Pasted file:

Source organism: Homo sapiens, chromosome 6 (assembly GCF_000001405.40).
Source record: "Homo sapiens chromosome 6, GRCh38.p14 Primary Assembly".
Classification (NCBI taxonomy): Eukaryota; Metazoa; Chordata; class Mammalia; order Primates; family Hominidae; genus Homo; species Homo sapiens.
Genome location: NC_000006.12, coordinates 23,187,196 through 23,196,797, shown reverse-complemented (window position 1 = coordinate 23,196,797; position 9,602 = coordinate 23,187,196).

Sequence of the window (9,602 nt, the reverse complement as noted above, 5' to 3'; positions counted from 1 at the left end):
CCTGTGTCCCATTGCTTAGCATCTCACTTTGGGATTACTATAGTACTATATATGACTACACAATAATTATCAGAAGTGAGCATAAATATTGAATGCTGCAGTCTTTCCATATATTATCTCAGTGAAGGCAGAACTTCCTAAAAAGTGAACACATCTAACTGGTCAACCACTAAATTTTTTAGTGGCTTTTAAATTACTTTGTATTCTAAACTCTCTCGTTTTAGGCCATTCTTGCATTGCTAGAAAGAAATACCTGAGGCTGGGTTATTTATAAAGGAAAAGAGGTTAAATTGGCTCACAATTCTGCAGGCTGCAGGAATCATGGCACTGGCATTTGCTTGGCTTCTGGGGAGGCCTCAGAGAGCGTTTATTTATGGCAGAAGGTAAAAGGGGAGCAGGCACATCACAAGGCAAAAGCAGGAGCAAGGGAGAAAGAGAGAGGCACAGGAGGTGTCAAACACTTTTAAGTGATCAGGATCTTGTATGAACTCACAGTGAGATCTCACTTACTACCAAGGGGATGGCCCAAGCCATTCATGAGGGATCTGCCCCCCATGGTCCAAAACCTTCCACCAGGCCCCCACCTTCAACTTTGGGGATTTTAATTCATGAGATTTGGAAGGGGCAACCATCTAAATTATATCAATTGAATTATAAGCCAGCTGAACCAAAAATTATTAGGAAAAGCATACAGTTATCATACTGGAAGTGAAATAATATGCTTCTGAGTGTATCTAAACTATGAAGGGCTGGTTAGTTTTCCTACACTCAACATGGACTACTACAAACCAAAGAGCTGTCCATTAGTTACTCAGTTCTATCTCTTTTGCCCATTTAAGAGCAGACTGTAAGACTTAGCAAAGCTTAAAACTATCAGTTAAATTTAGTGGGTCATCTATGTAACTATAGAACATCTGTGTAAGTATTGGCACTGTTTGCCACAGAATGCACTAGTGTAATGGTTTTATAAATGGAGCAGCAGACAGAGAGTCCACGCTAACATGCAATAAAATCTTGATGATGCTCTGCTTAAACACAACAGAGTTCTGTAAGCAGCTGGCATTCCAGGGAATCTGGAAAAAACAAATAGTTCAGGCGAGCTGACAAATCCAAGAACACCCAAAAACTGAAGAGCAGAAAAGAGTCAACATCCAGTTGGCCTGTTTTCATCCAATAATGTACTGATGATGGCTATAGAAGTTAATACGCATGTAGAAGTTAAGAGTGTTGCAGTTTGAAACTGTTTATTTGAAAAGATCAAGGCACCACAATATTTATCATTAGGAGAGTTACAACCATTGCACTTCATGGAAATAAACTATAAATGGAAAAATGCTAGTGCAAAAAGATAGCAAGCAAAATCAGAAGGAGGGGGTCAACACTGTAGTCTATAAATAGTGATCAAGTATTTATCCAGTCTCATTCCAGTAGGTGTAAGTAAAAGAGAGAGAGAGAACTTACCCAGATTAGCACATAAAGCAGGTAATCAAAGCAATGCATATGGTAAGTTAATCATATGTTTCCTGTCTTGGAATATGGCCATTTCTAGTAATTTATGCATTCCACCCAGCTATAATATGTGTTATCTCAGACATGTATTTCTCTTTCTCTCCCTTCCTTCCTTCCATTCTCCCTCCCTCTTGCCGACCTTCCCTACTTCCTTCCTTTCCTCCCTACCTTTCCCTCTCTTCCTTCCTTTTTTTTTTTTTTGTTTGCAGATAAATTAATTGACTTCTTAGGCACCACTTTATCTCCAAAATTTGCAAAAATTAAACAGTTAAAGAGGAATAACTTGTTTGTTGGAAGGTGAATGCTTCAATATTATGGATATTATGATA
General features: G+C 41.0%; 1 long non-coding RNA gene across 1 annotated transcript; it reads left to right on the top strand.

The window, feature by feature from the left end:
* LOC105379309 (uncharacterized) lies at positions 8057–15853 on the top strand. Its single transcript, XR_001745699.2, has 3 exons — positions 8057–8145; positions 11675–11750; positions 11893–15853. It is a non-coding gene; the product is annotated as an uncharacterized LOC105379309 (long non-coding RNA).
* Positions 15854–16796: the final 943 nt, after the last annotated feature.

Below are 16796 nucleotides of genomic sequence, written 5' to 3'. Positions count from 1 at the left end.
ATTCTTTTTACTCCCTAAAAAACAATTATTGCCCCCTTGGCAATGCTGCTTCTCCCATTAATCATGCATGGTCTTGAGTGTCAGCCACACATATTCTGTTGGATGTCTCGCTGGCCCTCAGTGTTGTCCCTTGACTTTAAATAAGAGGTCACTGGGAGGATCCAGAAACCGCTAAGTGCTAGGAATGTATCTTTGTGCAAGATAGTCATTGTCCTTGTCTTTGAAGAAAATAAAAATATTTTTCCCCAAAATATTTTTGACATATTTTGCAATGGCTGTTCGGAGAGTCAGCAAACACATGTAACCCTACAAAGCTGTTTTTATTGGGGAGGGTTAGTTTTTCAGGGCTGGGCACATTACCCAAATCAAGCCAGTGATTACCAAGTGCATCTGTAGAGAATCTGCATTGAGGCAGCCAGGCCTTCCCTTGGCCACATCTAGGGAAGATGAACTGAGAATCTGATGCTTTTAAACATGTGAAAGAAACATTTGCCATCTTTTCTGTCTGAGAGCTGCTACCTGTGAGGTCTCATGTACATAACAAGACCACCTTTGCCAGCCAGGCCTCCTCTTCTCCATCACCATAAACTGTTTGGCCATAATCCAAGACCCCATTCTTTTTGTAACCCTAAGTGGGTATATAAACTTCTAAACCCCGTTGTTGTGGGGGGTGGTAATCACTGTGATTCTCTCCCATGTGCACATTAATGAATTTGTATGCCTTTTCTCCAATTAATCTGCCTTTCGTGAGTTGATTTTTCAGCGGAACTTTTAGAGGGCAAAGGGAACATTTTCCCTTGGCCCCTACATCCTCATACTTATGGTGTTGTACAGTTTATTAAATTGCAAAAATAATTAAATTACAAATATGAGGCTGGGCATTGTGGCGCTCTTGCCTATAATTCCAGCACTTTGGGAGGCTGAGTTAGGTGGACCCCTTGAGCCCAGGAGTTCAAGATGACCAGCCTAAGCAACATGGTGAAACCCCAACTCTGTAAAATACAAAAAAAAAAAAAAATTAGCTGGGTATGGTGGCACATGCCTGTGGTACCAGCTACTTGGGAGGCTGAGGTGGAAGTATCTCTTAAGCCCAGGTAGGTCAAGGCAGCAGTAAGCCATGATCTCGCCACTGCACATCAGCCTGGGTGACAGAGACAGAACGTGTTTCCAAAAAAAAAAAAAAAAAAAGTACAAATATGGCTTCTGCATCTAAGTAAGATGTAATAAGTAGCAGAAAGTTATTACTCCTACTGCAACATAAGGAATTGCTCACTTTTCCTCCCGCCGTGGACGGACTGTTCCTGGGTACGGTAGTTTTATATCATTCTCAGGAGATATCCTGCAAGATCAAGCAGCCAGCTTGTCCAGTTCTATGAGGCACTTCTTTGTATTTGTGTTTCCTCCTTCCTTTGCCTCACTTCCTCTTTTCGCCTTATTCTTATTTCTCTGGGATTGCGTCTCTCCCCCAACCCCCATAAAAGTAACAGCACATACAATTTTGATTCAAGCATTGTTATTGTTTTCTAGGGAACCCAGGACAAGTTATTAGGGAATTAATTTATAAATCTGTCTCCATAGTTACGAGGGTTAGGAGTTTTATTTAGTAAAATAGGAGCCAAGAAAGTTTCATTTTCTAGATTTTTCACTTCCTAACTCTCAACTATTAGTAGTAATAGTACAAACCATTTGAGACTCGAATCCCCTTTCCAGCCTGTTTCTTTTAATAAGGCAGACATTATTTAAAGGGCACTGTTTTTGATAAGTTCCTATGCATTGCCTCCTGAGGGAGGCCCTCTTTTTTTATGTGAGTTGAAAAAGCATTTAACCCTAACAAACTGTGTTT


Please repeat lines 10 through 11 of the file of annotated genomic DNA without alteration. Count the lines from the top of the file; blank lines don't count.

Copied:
* Positions 15854–16796: the final 943 nt, after the last annotated feature.

Below are 16796 nucleotides of genomic sequence, written 5' to 3'. Positions count from 1 at the left end.